This style has and extended/drop shoulder line and a curved under arm seam.
- From the top right hand corner of your rectangle, extend a dotted line out by 3″
- Square down from there another dotted line of 3″”
- Join that to your neckline curve to get your shoulder line
- Square down approx 7″ (your preferred armhole depth) from the end of your shoulder line to get your armhole opening
- Join that to your side seam with a smooth gradual curve at least 3″ down the side seam
You have your armhole and shoulder!
It’s a matter of preference here it terms of length and “snugness” around the arm. But essentially it’s a trapezium! The measurements shown are what I used for this top. You might prefer a longer or more/less fitted sleeve. Jut change the measurements to suit:
- Draw a vertical line the length you want for your sleeve; incorporating a bit extra for hemming etc
- Your sleeve head measurement must match that of the armhole. Draw a horizontal line of that width, across the base of ( and centred on) your vertical line.
- Your cuff measurement will vary depending on the length of your sleeve. The longer the sleeve the narrower the cuff. Draw a horizontal line of that width, across the top of ( and centred on) your vertical line.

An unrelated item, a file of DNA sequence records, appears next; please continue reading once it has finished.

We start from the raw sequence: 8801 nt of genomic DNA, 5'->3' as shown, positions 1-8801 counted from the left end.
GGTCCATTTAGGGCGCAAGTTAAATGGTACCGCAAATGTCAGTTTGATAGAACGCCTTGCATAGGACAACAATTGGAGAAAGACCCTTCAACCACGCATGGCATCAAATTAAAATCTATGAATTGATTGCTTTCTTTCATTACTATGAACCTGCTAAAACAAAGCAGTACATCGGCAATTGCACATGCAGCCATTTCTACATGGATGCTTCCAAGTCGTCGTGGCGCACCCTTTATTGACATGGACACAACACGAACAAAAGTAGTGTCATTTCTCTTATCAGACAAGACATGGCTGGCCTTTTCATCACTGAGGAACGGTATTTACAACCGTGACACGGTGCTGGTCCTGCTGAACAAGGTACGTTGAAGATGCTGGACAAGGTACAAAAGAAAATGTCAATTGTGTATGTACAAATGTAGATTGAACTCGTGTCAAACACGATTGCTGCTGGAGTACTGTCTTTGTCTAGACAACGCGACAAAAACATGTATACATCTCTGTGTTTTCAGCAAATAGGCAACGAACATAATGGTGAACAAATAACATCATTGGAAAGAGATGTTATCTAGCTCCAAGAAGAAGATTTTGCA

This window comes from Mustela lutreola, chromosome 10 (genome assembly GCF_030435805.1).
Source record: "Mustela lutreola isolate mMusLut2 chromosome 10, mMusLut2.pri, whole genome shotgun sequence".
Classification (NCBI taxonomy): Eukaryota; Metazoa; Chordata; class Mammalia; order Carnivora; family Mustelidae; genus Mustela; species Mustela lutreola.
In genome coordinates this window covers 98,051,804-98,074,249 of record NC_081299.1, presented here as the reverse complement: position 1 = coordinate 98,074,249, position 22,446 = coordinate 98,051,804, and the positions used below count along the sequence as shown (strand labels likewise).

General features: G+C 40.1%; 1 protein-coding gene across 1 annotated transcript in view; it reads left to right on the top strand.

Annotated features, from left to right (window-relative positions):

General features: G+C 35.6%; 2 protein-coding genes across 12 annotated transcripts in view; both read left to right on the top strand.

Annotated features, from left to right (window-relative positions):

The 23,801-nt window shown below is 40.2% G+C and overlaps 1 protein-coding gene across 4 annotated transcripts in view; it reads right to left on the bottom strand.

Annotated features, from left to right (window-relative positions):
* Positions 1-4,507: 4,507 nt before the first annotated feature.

- Join either side with a diagonal line
You have your sleeve!
- Body – Cut 2 on the fold
- Sleeve – Cut 2
- Sew the shoulder seams RS together
- Sleeves are put in flat. Attach the sleeves RS together then flip and press out (see below)
- Fold in half RS together and sew the sleeve, under arm and side seams in one go
- Finish hem, sleeves (I just turned once and hemmed) and neckline (here’s what I did) as you wish.
Now I LOVE this fabric. But it’s the very things I love about this fabric that make it a little tricky to work with. For instance, it is soooo drapey (actually “springy” and “boingy” would be suitable terms too I think!) that when you hang it off an ironing board to press the hem it drapes/stretches out (all the way to the floor in my case!) Which doesn’t make for even hemming. I resolved this by popping a stool underneath to “support” the fabric. Steam a seam to stabilise the hem for turning and sewing. I spray starched my pattern pieces around the edges after cutting to minimise curling. When it comes to cutting, the fabric stretches out as the scissor blades pass underneath it then “springs” back as soon as it is cut. I found cutting a couple of mm away from my pattern paper compensated adequately for this. Apart from that, work relatively quickly, use the right needles and tension settings and you’re good. But SWATCH first and handle gently 🙂
Now I mentioned that the folks at Girl Charlee are a generous lot! They are offering you the chance to win 2m of the fabric of your choice from their selection. To be in with a chance of winning, follow them on Instagram and Facebook. Then leave a comment here stating what fabric you would choose and any suggestions for what knits you would love to see them stocking in the future. Simples. Giveaway closes at midnight GMT on 9th October and the winner will be selected at random.